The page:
Use low-salt or no-salt stock instead of water. Stocks can provide a range of flavors, from subtle and light with a vegetable stock to hearty and rich with a beef stock.

Mix in fresh chopped herbs once the grain or vegetable is cooked to add color, flavor, and texture. Adding minced parsley, for example, creates a grassy flavor, while mint adds a sweeter peppermint touch.

Add acid. The key to brightening a dish is to add acid; specifically, citric acids such as lemon and lime juice. If a dish tastes flat or too fatty/oily, a small squeeze of lemon juice cuts through and energizes the dish, making the flavor pop.

The following Bean and Barley Chili recipe demonstrates how to use some of the methods to build flavor around a simple dish using a basic Latin flavor profile.

— Chef Abbie Gellman, MS, RD, CDN, is a New York-based culinary nutrition expert and recipe/product developer. You can find her recipes, videos, and articles at and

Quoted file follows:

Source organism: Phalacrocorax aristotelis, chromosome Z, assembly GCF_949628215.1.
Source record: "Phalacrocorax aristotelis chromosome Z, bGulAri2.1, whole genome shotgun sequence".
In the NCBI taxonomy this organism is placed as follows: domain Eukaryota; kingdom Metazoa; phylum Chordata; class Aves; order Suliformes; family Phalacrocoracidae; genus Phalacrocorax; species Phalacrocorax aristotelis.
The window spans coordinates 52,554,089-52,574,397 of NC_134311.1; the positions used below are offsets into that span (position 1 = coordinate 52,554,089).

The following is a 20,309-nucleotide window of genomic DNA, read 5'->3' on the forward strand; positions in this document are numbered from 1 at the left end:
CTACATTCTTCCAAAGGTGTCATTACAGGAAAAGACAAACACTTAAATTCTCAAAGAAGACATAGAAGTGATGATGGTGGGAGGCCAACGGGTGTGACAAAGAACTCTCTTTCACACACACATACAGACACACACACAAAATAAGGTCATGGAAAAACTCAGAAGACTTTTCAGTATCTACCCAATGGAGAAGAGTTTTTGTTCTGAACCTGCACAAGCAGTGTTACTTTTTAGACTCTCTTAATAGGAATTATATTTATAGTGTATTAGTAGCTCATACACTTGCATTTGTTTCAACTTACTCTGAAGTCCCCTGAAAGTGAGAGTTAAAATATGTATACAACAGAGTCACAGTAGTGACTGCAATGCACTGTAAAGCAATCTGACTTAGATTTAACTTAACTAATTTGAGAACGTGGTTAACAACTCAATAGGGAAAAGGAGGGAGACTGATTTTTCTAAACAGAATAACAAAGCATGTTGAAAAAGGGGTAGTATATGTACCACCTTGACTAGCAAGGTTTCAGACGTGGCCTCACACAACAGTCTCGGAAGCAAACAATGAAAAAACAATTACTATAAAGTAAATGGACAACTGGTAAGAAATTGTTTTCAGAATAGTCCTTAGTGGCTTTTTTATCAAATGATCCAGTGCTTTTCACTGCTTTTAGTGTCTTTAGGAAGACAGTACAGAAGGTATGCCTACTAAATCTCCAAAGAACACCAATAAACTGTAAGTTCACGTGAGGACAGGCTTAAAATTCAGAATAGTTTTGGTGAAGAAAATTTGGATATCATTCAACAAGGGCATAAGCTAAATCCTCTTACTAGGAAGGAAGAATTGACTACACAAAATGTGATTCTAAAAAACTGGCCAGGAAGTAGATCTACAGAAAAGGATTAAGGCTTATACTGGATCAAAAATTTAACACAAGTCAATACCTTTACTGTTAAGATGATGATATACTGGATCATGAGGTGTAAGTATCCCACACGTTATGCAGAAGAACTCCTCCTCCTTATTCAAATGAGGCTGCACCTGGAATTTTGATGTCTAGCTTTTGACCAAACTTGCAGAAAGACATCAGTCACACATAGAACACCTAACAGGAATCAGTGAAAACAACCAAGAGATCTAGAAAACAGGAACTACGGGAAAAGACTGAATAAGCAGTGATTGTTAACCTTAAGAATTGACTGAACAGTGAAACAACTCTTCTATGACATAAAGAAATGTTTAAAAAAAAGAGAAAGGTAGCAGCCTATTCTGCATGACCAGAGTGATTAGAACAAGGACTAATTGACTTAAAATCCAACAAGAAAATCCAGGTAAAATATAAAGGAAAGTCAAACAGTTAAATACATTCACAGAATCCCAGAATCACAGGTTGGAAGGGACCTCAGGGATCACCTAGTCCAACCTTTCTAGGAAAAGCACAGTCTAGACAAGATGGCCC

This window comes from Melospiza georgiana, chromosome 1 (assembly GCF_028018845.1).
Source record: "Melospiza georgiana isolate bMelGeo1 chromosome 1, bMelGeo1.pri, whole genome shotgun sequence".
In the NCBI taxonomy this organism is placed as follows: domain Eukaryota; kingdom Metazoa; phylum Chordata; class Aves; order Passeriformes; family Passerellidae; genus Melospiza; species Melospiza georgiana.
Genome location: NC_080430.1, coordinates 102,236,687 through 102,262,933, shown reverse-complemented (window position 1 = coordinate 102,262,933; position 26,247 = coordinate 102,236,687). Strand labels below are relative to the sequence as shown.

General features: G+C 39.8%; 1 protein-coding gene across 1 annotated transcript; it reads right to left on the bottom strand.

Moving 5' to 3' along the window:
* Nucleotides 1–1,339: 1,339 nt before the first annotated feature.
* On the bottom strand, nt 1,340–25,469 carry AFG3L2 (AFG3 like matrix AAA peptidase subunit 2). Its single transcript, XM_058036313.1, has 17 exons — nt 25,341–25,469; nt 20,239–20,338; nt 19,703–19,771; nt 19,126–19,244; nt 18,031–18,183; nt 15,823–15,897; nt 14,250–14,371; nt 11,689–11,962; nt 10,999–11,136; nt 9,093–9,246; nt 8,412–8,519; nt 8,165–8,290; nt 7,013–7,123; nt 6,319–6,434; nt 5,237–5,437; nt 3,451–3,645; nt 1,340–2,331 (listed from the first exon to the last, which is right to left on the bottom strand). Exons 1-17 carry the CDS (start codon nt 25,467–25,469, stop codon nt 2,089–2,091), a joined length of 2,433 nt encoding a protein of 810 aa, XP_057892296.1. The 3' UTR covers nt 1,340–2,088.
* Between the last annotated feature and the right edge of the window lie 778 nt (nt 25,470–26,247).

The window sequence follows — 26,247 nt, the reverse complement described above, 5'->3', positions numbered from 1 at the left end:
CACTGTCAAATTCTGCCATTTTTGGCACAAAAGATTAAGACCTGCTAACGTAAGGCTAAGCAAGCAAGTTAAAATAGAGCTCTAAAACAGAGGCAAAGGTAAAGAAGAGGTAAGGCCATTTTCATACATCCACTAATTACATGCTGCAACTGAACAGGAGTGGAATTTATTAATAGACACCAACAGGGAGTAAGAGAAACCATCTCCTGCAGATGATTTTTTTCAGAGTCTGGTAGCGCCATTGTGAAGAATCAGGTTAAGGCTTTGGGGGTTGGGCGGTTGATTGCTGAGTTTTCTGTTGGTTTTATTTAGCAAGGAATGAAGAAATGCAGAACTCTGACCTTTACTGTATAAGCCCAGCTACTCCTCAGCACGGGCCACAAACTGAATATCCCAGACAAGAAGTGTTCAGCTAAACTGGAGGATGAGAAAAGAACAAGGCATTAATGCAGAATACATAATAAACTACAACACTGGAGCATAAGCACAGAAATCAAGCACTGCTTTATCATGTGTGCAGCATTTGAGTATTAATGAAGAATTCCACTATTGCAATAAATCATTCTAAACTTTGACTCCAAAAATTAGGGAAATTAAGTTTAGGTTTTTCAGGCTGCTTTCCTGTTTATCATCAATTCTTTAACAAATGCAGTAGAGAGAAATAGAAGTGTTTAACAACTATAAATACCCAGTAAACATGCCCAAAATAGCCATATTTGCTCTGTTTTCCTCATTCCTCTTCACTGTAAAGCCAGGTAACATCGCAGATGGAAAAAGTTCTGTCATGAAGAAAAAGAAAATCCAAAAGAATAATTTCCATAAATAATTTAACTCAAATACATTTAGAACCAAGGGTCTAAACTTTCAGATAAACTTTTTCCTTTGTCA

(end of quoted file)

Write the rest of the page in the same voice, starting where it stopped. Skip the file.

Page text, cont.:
Bean and Barley Chili

This recipe showcases the Latin spice profile to build flavor around a basic vegan entrée.

Serves 5


Half-pound dry beans, any mixture. For this recipe, I like pinto, white, and black beans, but use any type you prefer.

2 tsp extra virgin olive oil
1 onion, diced
1 green or red bell pepper, diced
1 clove garlic, minced
1 T tomato paste
1/2 tsp ground cumin
1/4 tsp chili powder
6 oz vegetable stock, low sodium
1/3 cup barley, pearled
3 plum tomatoes, diced
2 tsp unsweetened cocoa powder
1/3 cup chipotle pepper in adobo sauce, chopped
1 tsp maple syrup
1/4 cup water
1/4 tsp kosher salt
1/8 tsp ground black pepper
Sour cream or yogurt, shredded cheddar cheese, avocado (optional garnish)


1. Soak beans overnight in a bowl with water covering them by a few inches. The next day, drain and rinse beans, then transfer them to a pot, cover with water, and bring to a boil over medium-high heat. Reduce to a simmer and leave undisturbed for an hour. If not yet cooked through at one hour, keep at a gentle simmer and begin checking every 20 to 30 minutes, adding water as necessary and tasting for doneness. Once done, drain, add a pinch of salt, and set aside.

* Note: Don't season the beans while cooking; this will toughen them, and they won't cook through.

1. Heat Dutch oven or large pot on medium-high heat, add olive oil, then sauté onion, red bell pepper, and garlic.